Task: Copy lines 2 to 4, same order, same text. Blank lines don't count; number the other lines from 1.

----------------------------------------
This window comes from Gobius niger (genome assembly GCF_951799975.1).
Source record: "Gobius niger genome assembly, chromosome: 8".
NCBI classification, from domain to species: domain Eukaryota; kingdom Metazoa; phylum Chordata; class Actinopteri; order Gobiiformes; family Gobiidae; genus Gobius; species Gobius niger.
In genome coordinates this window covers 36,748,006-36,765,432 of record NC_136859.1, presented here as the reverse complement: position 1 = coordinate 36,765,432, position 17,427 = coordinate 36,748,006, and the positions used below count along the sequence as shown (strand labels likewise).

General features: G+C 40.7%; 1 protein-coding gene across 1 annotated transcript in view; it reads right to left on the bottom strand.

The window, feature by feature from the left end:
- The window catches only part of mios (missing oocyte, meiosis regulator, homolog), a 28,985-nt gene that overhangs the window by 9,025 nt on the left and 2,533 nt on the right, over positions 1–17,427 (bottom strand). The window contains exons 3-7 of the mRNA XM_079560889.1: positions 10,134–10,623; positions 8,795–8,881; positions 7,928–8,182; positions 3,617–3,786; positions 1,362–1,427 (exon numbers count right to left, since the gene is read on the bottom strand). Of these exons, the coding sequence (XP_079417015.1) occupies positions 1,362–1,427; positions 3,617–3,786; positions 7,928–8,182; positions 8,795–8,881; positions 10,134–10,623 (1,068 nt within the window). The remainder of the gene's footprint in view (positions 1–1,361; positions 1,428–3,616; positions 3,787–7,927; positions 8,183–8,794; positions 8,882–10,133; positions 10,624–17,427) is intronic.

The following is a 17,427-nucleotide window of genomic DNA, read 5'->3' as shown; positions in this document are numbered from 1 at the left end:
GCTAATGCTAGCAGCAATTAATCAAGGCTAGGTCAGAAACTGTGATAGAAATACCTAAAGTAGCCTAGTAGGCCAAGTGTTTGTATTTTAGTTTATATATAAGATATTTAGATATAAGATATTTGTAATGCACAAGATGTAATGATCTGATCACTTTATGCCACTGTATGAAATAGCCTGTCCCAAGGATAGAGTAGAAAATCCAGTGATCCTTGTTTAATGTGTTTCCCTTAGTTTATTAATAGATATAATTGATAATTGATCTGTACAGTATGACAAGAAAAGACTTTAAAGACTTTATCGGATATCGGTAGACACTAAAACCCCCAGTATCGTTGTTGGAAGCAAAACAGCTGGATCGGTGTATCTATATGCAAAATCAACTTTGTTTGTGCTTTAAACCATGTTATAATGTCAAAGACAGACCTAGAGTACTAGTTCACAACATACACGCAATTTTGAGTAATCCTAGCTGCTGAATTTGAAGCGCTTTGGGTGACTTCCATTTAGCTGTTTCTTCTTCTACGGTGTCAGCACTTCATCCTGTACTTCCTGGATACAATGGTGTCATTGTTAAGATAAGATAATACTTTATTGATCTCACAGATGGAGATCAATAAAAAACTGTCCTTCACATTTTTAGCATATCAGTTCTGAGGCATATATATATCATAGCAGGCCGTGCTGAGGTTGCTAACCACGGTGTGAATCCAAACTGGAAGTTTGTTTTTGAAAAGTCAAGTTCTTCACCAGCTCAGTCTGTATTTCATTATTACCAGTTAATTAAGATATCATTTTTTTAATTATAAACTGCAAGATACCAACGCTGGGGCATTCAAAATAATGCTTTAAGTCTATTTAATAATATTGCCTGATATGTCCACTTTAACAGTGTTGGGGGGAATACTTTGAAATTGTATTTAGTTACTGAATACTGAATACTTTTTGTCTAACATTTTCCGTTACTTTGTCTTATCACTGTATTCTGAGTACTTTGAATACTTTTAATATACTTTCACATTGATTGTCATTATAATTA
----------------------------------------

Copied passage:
Source record: "Gobius niger genome assembly, chromosome: 8".
NCBI classification, from domain to species: domain Eukaryota; kingdom Metazoa; phylum Chordata; class Actinopteri; order Gobiiformes; family Gobiidae; genus Gobius; species Gobius niger.
In genome coordinates this window covers 36,748,006-36,765,432 of record NC_136859.1, presented here as the reverse complement: position 1 = coordinate 36,765,432, position 17,427 = coordinate 36,748,006, and the positions used below count along the sequence as shown (strand labels likewise).